Even so, while less than tidal stream, the suggested CFD level is a lot more than offshore wind is now getting (under £120/MWh in the latest CfD round), and there has been an objection from CAB, the Citizens Advice Bureau. In their submission to a DECC consultation on the project, they draw parallels with the Hinkley project, and the non-transparent way they claim its funding was arranged: the process being used to assess Swansea Bay has significant weaknesses.’  They conclude ‘Given the huge cost and lack of countervailing benefits of the project, the outcome of the process should be to reject the application unless there is significant change from the prices and benefits currently in the public domain’.  

The Swansea project developers have claimed that, after the ‘First of a Kind’ (FOAK) project, costs for the subsequent schemes it has in mind would fall – to around £92/MWh for the next two, similar to what Hinkley will get, if built, or even lower: But CAB claims that any such reduction would not be due to technology learning, but was simply due to them being larger more cost effective sites. And ‘putting aside the speculative nature of these cost reductions,even if it were guaranteed that they could be achieved, the best possible case put forward is that at some point in the future they could reach a cost level that can already be matched or beaten by other technology choices’, while ‘those competitor technologies will likely see their costs degress further’.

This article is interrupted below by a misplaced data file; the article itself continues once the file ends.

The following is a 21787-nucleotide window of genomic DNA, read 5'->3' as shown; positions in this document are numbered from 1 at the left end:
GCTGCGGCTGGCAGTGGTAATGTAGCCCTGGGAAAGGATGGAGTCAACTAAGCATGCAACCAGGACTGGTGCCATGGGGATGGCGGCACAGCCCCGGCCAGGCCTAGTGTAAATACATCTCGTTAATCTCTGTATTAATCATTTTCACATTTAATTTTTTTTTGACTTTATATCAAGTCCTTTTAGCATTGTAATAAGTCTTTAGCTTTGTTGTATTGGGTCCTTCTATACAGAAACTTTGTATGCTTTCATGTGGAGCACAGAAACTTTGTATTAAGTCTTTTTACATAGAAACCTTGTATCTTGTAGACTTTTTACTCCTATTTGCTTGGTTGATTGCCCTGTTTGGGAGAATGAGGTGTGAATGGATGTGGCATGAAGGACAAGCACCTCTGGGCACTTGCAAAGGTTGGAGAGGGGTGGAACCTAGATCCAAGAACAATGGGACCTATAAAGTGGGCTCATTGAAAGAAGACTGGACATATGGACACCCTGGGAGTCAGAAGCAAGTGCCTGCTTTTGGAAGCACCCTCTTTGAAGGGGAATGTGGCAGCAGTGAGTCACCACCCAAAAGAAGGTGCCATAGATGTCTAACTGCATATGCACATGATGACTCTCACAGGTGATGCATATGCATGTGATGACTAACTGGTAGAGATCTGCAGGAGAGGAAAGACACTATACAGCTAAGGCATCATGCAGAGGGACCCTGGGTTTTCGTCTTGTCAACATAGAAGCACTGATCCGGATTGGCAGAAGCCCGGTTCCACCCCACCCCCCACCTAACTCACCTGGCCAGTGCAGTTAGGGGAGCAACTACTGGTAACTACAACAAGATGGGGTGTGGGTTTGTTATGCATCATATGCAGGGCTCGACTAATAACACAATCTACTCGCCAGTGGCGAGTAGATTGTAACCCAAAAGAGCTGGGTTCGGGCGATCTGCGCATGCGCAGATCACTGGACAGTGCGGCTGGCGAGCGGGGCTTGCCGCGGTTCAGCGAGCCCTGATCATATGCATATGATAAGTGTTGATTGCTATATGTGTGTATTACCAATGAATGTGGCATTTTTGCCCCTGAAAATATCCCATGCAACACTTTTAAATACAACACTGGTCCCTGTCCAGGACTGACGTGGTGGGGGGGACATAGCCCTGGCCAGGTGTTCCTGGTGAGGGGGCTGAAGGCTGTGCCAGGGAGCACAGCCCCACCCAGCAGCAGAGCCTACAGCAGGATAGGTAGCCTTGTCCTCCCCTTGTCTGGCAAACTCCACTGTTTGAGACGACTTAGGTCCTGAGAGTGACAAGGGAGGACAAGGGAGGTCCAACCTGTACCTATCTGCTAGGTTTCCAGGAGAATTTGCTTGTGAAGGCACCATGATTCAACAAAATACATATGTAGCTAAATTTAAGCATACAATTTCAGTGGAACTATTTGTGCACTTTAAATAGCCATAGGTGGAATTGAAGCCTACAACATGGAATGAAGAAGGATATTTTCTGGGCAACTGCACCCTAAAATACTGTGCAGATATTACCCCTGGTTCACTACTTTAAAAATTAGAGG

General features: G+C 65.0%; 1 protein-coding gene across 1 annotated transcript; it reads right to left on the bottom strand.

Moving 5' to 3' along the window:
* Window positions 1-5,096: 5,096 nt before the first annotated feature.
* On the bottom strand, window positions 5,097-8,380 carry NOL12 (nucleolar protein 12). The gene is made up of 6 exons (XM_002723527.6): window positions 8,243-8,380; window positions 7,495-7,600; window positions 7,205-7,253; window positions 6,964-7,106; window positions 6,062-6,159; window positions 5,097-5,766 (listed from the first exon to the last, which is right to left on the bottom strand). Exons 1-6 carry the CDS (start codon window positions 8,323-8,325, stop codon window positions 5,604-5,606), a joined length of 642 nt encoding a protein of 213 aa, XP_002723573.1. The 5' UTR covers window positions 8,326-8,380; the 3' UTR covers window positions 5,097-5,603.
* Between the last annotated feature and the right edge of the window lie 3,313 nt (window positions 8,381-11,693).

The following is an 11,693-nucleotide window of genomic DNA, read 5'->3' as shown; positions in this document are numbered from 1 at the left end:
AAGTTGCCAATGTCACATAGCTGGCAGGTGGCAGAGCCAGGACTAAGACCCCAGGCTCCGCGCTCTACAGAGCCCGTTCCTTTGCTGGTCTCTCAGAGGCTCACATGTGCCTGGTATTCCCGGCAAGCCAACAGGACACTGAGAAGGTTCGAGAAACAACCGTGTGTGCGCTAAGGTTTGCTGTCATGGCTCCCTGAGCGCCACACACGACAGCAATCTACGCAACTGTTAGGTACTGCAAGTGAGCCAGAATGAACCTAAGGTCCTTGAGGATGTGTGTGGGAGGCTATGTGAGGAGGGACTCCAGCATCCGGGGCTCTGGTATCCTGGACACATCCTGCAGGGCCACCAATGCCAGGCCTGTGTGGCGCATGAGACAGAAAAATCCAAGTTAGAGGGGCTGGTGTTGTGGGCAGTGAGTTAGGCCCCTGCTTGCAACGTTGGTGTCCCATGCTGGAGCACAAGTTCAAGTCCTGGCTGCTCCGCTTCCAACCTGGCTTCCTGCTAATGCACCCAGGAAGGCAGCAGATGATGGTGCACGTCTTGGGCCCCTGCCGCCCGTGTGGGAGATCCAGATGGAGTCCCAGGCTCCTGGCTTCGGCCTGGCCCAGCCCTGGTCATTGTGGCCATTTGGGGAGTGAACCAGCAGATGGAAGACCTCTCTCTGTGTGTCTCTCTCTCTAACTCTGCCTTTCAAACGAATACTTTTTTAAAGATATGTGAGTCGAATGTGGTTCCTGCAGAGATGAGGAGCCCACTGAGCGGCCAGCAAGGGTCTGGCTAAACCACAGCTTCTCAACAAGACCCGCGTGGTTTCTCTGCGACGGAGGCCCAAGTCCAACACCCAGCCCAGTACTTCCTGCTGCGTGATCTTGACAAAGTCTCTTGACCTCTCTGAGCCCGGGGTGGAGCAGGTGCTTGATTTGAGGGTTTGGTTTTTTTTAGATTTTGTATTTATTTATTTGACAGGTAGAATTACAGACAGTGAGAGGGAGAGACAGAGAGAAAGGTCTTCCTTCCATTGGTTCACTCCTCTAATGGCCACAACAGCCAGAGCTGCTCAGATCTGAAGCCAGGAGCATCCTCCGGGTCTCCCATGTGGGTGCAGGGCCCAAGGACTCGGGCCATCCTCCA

So, as with Hinkley, they see a risk of consumers being stuck with expensive CfD payouts for a long period ahead, while other options get cheaper. And CAB are also unconvinced by the claim that there would be compensating social benefits, which it says in any case would be hard to quantify. Focusing on a strict cost benefit approach, and given the limited cash available under the Levy Control Framework for low carbon project, they say: ‘It is imperative for consumer well-being that DECC foster competition between low carbon technologies and that it concentrates its efforts on bringing forward the most cost-effective projects’. And they conclude  ‘we would consider it wholly unacceptable if considerably lower cost projects in alternative technologies that are subject to genuine competition found themselves frozen out as a result of determination to bring forward this project.’

On this view is what is being said, to put it crudely, FOAK Off? How do novel First of a Kind projects ever get a chance? CAB say ‘we recognise the desire to take calculated gambles on immature technologies to see what can be learnt [..] But we are acutely uncomfortable with DECC making these gambles through bill levy funding [..] We note that funding has been made available for carbon capture and storage demonstration projects through taxation and EU funding, rather than UK bill levies’. Ah, so tap taxpayers instead!

Actually though that is a little unfair- taxpayers and consumers are not the only source of funding for new ventures. In reality, as a recent survey of UK wave and tidal stream project development companies found, they had attracted around £7 of privately sourced money for each £1 of public funding received. And the Swansea lagoon project developers have now got promises of £100m in investment support from both the Prudential and from Infrared Capital. But they would need the CfD to make it bankable.

The CfD may not be the best way to support innovative technology and FOAK projects, but given private capital’s evidently increasing aversion to risk, we do need to find ways to support them. I will be looking at innovation in my next post.